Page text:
On Thursday 22 April the Parliament will debate an Executive
motion on renewable energy. UNISON is the largest trade union in the Scottish
believes that any proposal to expand the generation of energy from renewable sources
has to be seen in the context of the Scottish energy industry as a whole. This
industry is vital to the Scottish economy and is facing serious challenges.
Scotland supports the expansion of generating capacity through renewable sources
with more challenging targets. We believe the 18% target by 2010 is achievable.
We do not believe the 40% target by 2020 is achievable. The scope for additional
onshore wind power is limited by available sites and likely to be slowed by public
opposition, however misguided that opposition may be. Other technologies remain
unproven and therefore do not, at this time, justify such an optimistic assessment
of their potential.
believes that unrealistic targets for renewables are already diverting government
attention from the need to support clean coal technologies (CCT). We believe that
the current level of UK government funding for CCT is totally inadequate. Even
if renewables can be expanded Scotland still requires baseload generation currently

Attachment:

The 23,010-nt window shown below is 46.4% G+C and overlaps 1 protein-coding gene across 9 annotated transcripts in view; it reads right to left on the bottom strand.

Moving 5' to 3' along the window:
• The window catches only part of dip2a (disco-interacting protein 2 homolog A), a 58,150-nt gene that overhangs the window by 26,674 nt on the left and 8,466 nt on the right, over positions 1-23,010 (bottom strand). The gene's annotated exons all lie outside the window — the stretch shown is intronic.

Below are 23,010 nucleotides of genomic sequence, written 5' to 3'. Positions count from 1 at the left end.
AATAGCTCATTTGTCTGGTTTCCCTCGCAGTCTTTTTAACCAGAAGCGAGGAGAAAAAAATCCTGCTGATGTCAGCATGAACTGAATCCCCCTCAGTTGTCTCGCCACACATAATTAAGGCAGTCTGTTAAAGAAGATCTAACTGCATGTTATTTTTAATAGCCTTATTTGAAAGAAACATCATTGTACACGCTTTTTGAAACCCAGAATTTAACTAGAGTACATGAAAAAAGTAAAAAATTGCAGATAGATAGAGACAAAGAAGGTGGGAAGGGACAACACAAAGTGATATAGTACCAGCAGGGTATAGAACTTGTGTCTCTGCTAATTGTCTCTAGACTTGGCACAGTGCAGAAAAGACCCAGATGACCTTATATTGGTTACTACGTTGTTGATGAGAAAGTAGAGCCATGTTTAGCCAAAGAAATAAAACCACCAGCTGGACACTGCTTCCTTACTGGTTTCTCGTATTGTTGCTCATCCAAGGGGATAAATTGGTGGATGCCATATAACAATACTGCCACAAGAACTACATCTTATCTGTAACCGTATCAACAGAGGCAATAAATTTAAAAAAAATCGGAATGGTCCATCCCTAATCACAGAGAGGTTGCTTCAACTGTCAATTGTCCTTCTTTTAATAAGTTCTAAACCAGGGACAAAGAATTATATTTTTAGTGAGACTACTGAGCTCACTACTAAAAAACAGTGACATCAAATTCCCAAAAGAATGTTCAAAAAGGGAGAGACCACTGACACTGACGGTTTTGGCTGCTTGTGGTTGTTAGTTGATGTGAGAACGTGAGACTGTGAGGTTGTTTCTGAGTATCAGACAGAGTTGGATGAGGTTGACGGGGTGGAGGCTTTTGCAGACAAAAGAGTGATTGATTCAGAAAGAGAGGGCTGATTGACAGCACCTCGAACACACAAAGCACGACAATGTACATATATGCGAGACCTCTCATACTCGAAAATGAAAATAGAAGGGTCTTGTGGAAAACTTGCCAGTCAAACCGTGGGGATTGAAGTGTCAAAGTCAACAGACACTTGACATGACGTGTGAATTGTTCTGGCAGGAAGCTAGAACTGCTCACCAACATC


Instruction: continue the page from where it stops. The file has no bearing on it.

provided by coal and nuclear power stations.
would therefore argue that the Scottish Executive should adopt a balanced energy
strategy that includes a mix of generating capacity. This would include a larger
element of renewables when proven capacity can be delivered - together with gas,
coal and nuclear power. Without clean coal generation and nuclear power Scotland
will become an importer of energy, mostly gas, from less than secure overseas
sources. A position accurately portrayed in the recent BBC 'If' docudrama.
key stumbling block to the development of a renewable energy industry in Scotland
is the lack of grid capacity in areas where renewable generation is likely to
occur. We remain to be convinced that the reforms in the UK Energy Bill will create
the right incentives for new generation and bring large-scale investment in transmission
networks. Whilst the worst aspects of Ofgem's proposals have rightly been rejected
by the UK government, elements of discrimination against Scotland remain.
Scottish Executive should focus on action to lessen any negative views within
local communities, and to mitigate the environmental impact of wind turbines and
transmission lines. The economics of renewable energy should be better explained
to communities who are being mislead into believing that this is equivalent to
oil exploration in terms of community benefit. Renewable energy is actually more
expensive than other forms of generation. The planning system also needs to be
better resourced so that applications are dealt with more quickly whilst retaining
proper local determination.
Scotland would strongly urge the Executive to apply the Waste Framework Directive
sensibly. Current interpretation of the regulations could bring to an end the
combustion of Waste Derived Fuel produced from sludge at Daldowie and burnt at
Longannet Power Station. This is an environmentally sound method of fuel generation
and its loss would result in extra coal emissions and landfill for the sludge.
conclusion, the Scottish Executive should promote renewable energy whilst recognising
the need for a balanced energy strategy for Scotland.